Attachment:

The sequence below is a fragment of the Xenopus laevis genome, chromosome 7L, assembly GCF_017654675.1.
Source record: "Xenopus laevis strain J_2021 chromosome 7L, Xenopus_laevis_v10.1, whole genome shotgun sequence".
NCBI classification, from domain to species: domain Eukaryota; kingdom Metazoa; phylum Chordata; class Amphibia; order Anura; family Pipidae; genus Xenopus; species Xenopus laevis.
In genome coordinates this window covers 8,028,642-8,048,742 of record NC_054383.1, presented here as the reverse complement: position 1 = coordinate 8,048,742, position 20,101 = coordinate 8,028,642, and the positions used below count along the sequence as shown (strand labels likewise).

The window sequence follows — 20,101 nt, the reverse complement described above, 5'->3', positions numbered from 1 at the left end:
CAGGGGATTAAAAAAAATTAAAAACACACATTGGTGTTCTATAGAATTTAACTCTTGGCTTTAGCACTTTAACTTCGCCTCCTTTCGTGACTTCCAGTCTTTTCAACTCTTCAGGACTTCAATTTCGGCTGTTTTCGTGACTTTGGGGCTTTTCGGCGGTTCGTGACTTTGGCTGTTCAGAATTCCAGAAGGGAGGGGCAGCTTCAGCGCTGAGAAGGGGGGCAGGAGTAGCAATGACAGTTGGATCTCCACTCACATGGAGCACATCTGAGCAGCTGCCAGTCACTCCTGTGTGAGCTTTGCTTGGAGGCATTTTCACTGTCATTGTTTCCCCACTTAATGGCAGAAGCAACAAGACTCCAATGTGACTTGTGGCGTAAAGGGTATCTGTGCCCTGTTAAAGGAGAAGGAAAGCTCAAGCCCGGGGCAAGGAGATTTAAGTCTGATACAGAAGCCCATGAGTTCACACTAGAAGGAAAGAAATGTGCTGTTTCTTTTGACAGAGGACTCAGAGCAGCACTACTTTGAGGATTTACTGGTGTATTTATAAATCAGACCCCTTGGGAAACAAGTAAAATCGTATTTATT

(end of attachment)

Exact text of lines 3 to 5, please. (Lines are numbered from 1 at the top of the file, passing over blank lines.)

NCBI classification, from domain to species: domain Eukaryota; kingdom Metazoa; phylum Chordata; class Amphibia; order Anura; family Pipidae; genus Xenopus; species Xenopus laevis.
In genome coordinates this window covers 8,028,642-8,048,742 of record NC_054383.1, presented here as the reverse complement: position 1 = coordinate 8,048,742, position 20,101 = coordinate 8,028,642, and the positions used below count along the sequence as shown (strand labels likewise).

The window sequence follows — 20,101 nt, the reverse complement described above, 5'->3', positions numbered from 1 at the left end: